As we age, our bodies gradually begin to lose bone mass, putting us at risk for osteopenia and osteoporosis. These are diseases in which bone mineral density, which determines the strength of a bone and the risk that it might break, is abnormally low.1 A dual-energy x-ray absorptiometry (DXA) scan measures and classifies bone density into three categories: normal, osteopenia, and osteoporosis. A T-score ranging from –1 to –2.5 indicates osteopenia, and any score –2.5 or lower indicates osteoporosis.1 Low bone density increases the risk for fractures, loss of height, and limited mobility. The bones most vulnerable to fracture are the hips, spine, and wrist, and hip fractures are associated with a higher risk of death within the year of the hip fracture.2,6
Older people, female biological sex, people experiencing menopause, and people with a low body weight are at higher risk for developing osteopenia and osteoporosis than other groups. Medical conditions that put people at risk include autoimmune disorders (e.g., rheumatoid arthritis, lupus), digestive and gastrointestinal disorders (e.g., inflammatory bowel disease, celiac disease), endocrine/hormonal disorders (e.g., hyperthyroidism, diabetes), hematologic/blood disorders (e.g., leukemia, lymphoma), and eating disorders (e.g., anorexia nervosa).3
Calcium and vitamin D. Lifestyle habits, including good nutrition, can help reduce the risk of developing osteopenia or osteoporosis. A major contributor to loss of bone density is insufficient intake of calcium and vitamin D. Ninety-nine percent of calcium in the body is stored in the bones. When too little calcium is consumed, the body will take calcium from its bones to support other bodily functions and systems that require calcium, thus weakening the bones.4,5 Increasing vitamin D consumption alongside calcium is crucial, as calcium alone has not been shown to reduce fractures.5 The National Osteoporosis Foundation recommends people age 50 years or younger intake 1,000mg of calcium and 400 to 800IU of vitamin D per day, men age 50 to 70 years should consume 1,000mg of calcium and 800 to 1000IU of vitamin D per day, and women age 51 years or older and men age 71 years or older should consume 1,200mg of calcium and 800 to 1000 IU of vitamin D per day.3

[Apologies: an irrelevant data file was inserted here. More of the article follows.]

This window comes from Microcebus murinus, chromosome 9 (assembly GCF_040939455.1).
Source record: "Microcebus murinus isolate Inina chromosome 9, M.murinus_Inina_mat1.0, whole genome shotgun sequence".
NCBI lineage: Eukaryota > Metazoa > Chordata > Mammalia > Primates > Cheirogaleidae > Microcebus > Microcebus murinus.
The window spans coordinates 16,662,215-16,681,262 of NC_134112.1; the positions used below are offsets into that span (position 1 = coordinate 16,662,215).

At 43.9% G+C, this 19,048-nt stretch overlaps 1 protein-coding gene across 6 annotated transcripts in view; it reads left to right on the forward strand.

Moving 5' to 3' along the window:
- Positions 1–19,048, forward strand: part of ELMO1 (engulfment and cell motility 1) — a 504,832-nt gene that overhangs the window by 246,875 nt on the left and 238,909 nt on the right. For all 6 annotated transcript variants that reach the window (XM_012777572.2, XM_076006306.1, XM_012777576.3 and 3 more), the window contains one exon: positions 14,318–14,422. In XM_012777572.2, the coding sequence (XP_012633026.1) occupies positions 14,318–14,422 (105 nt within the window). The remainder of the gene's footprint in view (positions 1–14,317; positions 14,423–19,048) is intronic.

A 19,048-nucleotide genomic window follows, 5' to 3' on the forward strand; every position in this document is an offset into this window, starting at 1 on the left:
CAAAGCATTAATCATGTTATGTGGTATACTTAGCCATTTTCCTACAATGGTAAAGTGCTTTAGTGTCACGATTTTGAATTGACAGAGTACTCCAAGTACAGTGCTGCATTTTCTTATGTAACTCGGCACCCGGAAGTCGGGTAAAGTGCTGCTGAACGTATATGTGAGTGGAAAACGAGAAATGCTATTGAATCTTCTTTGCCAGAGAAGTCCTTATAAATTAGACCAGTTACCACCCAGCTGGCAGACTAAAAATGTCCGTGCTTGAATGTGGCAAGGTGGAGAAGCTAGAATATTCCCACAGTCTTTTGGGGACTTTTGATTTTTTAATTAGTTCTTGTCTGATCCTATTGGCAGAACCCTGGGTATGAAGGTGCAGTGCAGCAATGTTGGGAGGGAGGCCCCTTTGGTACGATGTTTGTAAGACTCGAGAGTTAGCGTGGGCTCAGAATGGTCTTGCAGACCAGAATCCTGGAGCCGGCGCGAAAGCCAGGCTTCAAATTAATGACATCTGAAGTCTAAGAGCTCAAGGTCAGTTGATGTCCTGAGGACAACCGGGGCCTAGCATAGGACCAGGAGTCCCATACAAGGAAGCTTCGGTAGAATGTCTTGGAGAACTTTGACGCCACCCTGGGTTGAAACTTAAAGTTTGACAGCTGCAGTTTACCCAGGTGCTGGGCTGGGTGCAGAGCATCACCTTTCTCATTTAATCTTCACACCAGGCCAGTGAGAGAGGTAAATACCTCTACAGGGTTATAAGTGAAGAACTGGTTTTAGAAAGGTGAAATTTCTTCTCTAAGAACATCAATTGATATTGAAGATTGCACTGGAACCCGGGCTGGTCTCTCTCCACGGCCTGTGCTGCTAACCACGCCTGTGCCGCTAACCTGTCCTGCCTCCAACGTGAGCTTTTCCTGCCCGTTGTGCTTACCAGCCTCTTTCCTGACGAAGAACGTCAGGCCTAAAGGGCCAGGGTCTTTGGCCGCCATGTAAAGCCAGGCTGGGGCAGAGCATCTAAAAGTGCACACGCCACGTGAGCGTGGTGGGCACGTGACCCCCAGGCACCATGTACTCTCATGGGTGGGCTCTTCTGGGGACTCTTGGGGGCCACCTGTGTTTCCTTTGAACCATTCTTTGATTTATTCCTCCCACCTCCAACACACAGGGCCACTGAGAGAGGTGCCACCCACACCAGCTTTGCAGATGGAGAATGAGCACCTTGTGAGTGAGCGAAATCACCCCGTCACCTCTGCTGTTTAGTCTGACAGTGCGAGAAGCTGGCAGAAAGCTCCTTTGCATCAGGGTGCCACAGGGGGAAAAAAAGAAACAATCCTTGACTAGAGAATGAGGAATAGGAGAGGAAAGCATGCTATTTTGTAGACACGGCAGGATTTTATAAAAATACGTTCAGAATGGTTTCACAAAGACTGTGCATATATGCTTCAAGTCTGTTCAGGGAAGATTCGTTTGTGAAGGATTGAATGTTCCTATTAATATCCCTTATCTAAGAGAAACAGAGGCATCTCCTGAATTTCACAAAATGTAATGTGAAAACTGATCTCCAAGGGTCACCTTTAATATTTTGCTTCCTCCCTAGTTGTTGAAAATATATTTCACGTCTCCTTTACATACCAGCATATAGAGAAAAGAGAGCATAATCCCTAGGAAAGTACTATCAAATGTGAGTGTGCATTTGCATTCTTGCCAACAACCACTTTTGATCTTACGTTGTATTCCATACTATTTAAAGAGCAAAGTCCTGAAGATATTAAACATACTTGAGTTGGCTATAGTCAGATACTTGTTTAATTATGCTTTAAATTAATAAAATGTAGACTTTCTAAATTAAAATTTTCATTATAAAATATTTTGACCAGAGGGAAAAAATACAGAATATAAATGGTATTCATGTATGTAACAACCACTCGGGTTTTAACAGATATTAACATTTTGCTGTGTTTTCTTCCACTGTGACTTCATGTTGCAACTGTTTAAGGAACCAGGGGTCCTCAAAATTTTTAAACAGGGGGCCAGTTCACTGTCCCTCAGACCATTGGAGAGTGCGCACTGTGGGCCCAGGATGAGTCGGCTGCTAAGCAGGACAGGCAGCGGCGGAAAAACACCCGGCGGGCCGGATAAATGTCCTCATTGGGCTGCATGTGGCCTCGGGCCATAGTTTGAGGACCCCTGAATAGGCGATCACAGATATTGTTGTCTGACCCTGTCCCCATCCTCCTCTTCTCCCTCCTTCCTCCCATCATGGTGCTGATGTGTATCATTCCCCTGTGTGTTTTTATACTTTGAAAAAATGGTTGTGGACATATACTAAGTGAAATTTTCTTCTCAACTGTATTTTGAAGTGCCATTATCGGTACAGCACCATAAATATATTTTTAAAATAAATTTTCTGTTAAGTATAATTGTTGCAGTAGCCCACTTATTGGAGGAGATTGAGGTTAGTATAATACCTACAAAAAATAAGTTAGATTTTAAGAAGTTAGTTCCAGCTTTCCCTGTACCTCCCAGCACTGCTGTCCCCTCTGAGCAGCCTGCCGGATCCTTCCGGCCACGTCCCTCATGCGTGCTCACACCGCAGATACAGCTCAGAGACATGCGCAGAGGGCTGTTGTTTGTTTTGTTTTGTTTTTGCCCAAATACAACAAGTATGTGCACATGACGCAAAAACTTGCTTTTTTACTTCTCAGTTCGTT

Sources of vitamin D include sunlight exposure, egg yolks, fatty fish (e.g., wild-caught salmon, tuna), and fortified foods (e.g., cereal, dairy products, orange juice). Since it can be difficult to receive enough vitamin D from sunlight and food alone, supplements are an effective means to improve bone health.4,5
Calcium sources include dairy products (e.g., milk, cheese, yogurt), dark leafy greens (e.g., collard, kale, broccoli), canned salmon and sardines, and fortified foods (e.g., soy or almond milk, orange juice, tofu, cereal).4,6 Calcium supplements, though helpful, should not be relied upon as the sole or primary source for the nutrient, due to the risk of overconsumption. Consuming too much calcium can result in kidney stones constipation, and other health conditions.6 However, people who are lactose intolerant, follow a vegan diet, or cannot receive sufficient calcium in their diet for any reason should consider taking a calcium supplement under a physician’s advice. Supplements should be taken in amounts of 500 to 600mg or less; the body has difficulty absorbing higher amounts. Most supplements should be taken with food to allow for optimal calcium absorption; calcium citrate does not need to be taken with food.4,6